On estimation of monotone and concave frontier functions
Byeong U. Park and
Leopold Simar ()
No 1998,9, SFB 373 Discussion Papers from Humboldt University of Berlin, Interdisciplinary Research Project 373: Quantification and Simulation of Economic Processes
When analyzing the productivity of firms, one may want to compare how the firms transform a set of inputs x (typically labor, energy or capital) into an output y (typically a quantity of goods produced). The economic efficiency of a firm is then defined in terms of its ability of operating close to or on the production frontier which is the boundary of the production set. The frontier function gives the maximal level of output attainable by a firm for a given combination of its inputs. The efficiency of a firm may then be estimated via the distance between the attained production level and the optimal level given by the frontier function. From a statistical point of view, the frontier function may be viewed as the upper boundary of the support of the population of firms density in the input and output space. It is often reasonable to assume that the production frontier is a concave monotone function. Then, a famous estimator, in the univariate input and output case, is the data envelopment analysis (DEA) estimator which is the lowest concave monotone increasing function covering all sample points. This estimator is biased downwards since it never exceeds the true production frontier. In this paper we derive the asymptotic distribution of the DEA estimator, which enables us to assess the asymptotic bias and hence to propose an improved bias corrected estimator. This bias corrected estimator involves consistent estimation of the density function as well as of the second derivative of the production frontier. We also discuss briefly the construction of asymptotic confidence intervals. The finite sample performance of the bias corrected estimator is investigated via a simulation study and the procedure is illustrated for a real data example.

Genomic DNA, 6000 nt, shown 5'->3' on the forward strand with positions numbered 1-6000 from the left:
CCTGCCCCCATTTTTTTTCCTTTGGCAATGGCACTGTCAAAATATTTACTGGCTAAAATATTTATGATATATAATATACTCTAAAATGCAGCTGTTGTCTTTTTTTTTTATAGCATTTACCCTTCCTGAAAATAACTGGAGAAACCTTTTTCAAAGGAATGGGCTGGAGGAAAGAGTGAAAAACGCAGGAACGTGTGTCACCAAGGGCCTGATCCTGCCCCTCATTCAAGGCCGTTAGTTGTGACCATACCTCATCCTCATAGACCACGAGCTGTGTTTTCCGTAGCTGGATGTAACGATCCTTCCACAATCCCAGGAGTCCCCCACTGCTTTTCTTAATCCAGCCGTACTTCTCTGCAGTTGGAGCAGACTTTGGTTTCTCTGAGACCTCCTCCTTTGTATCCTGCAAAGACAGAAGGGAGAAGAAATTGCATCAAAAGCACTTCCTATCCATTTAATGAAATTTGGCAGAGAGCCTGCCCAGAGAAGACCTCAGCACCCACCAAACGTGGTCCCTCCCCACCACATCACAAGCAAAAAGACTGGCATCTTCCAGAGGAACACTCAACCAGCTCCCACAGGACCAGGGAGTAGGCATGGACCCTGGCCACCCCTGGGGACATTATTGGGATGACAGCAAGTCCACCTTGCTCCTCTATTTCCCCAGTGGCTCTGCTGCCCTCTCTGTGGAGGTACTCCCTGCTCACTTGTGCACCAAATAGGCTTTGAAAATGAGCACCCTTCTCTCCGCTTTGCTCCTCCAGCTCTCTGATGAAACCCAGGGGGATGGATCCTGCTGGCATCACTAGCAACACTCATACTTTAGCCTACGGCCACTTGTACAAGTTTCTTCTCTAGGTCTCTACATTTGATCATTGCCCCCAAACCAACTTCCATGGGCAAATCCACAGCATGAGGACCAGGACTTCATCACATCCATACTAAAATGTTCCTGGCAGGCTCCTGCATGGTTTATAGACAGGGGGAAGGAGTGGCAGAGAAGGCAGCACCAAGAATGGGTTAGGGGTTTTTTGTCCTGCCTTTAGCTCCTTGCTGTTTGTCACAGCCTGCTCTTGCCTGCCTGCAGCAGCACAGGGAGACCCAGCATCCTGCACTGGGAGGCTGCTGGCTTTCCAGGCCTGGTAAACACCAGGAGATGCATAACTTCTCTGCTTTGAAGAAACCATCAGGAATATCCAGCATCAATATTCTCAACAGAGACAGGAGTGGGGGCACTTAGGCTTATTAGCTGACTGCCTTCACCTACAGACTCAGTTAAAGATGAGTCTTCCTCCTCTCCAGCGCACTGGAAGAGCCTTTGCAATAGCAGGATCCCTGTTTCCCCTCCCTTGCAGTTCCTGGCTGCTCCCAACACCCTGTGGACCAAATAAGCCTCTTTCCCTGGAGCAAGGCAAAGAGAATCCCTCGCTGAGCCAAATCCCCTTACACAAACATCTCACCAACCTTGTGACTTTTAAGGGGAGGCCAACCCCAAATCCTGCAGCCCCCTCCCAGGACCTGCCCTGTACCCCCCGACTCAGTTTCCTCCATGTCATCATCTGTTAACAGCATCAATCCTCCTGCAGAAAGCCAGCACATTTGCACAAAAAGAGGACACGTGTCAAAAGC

Keywords: confidence interval; Asymptotic distribution; bias correction; data envelopment analysis; density support; frontier function (search for similar items in EconPapers)
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Working Paper: On estimation of monotone and concave frontier functions (1999)
Working Paper: On estimation of monotone and concave frontier functions (1997)
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